The Ways We Hide

Book Review

The Ways We Hide by Kristina McMorris

Rating: 4 out of 5.

As a child, Fenna is caught up in a Christmas Eve disaster (based on the Italian Hall Disaster of 1913.) Traumatized by this horrific event, she turns to magic and the art of illusion to help her process. Yet, her work as an escape artist soon attracts the attention of British intelligence and when Fenna is called to help the war efforts, her past becomes harder to run away from.

Reader’s Thoughts:

The thing I love most about historical fiction, is when an author is able to uncover little known historical facts and bring it to life. The Ways We Hide contained many of these moments for me, like: the Italian Hall disaster and the Bethnal Green Tube Disaster, along with fun facts about things like the secret use for Monopoly during WWII.

This is a sweeping story that covers a wide scale of settings: moving from Copper Country, to New York, to London, and on to Holland, to name a few. Over the course of the book, you get a really intimate look into a life that was forever altered in one childhood moment.

I loved the motivation of the character Fenna. The first half of the book is focused on Fenna’s creativity and passion as an escape artist on stage, and the build-up as to how she got there. You get a strong sense of the trauma she endured and how that motivated and was reflected in the decisions she made. This portion was absolutely riveting and I loved the illusion element.

The second half of the book felt as if it could be a sequel to the first. There is a lot going on in this story, covering a wide stretch of time and setting — and the latter half of the book did give off a very different feel. This wasn’t a bad thing, as I love spy stories set overseas during WWII. I also appreciated that it was set in Holland — as that’s a location we don’t see as frequently in this genre. However, I lost some of the “magic” that I’d felt at the beginning. (Literally and figuratively!) And that was the only reason this didn’t quite hit five stars for me.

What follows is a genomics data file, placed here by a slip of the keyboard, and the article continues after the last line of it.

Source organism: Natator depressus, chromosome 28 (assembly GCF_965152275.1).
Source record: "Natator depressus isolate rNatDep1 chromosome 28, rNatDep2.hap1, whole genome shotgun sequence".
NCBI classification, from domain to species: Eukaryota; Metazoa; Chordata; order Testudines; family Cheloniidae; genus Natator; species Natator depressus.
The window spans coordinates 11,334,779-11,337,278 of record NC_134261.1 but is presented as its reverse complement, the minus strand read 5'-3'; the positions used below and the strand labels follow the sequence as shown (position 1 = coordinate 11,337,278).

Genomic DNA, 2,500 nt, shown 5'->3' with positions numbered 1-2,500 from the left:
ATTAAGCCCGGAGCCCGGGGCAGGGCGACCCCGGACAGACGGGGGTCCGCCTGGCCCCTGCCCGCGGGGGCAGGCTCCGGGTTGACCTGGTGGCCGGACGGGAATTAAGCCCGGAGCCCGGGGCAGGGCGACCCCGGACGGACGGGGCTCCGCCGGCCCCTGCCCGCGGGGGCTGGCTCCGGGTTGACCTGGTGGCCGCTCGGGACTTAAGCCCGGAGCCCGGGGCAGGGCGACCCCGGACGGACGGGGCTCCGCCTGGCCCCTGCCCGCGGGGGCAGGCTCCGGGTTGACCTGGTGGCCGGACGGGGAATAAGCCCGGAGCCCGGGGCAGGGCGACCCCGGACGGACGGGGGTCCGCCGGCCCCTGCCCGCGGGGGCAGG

Still, this was an absolutely beautifully written story. It’s clear McMorris has done extensive research as The Ways We Hide is steeped in rich, historical details. The character of Fenna was well done: flawed but strong, clever, with a heavy past, and absolutely one to root for. And the story was one that absolutely came to life for me.

This beautiful story is earning a spot of my permanent historical fiction shelf and I look forward to more books by Kristina McMorris!

Rating: 4 out of 5.

Recommended for:

Fans of WWII historical fiction looking for a unique story element to the genre.

This post contains affiliate links; as an Amazon associate, I earn from qualifying purchases. ARC provided courtesy of the publisher, Sourcebooks. All opinions expressed are my own.

About the book:

(From the publisher): A sweeping World War II tale of an illusionist whose recruitment by British intelligence sets her on a perilous, heartrending path.

As a little girl raised amid the hardships of Michigan’s Copper Country, Fenna Vos learned to focus on her own survival. That ability sustains her even now as the Second World War rages in faraway countries. Though she performs onstage as the assistant to an unruly escape artist, behind the curtain she’s the mastermind of their act. Ultimately, controlling her surroundings and eluding traps of every kind helps her keep a lingering trauma at bay.

Yet for all her planning, Fenna doesn’t foresee being called upon by British military intelligence. Tasked with designing escape aids to thwart the Germans, MI9 seeks those with specialized skills for a war nearing its breaking point. Fenna reluctantly joins the unconventional team as an inventor. But when a test of her loyalty draws her deep into the fray, she discovers no mission is more treacherous than escaping one’s past.

Inspired by stunning true accounts, The Ways We Hide is a gripping story of love and loss, the wars we fight—on the battlefields and within ourselves—and the courage found in unexpected places.

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